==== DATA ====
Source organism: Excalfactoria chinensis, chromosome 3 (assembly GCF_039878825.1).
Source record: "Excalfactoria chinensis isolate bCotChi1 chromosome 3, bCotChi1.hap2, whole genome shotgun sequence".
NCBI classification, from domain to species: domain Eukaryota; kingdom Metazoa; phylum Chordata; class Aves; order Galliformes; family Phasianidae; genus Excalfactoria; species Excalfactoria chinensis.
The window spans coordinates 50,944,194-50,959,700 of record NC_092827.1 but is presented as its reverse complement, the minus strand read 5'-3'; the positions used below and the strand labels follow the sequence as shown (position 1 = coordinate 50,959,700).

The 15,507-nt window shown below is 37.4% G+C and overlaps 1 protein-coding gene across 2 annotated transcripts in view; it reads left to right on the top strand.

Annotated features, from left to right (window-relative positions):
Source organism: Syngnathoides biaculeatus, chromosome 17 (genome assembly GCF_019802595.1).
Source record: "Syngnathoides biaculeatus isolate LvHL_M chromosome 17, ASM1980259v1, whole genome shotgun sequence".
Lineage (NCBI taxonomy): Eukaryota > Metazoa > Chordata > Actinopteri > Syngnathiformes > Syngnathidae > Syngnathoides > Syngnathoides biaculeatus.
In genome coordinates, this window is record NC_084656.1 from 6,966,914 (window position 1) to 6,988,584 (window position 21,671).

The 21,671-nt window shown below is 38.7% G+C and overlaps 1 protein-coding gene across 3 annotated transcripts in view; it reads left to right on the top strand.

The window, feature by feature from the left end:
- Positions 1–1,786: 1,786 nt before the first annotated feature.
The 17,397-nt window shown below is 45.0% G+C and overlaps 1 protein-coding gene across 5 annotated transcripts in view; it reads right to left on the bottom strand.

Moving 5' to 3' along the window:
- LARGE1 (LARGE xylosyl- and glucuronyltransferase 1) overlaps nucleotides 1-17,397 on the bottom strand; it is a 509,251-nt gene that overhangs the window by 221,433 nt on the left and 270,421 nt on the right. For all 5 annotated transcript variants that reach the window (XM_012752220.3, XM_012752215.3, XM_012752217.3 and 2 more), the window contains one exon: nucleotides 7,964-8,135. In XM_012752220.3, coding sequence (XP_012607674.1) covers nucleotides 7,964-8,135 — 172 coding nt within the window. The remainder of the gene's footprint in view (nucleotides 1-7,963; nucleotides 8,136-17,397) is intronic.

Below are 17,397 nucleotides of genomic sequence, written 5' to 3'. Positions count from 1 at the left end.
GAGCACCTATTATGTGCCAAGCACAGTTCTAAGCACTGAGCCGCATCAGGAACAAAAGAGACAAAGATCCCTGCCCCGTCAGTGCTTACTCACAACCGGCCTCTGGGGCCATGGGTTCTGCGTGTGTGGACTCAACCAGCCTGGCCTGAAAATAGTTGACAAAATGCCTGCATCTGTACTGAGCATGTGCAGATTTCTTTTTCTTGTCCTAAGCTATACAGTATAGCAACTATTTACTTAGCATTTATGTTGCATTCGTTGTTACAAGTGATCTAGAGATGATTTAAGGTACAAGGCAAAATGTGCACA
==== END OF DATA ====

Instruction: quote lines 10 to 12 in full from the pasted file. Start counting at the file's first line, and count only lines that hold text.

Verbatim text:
In genome coordinates, this window is record NC_084656.1 from 6,966,914 (window position 1) to 6,988,584 (window position 21,671).

The 21,671-nt window shown below is 38.7% G+C and overlaps 1 protein-coding gene across 3 annotated transcripts in view; it reads left to right on the top strand.

The window, feature by feature from the left end: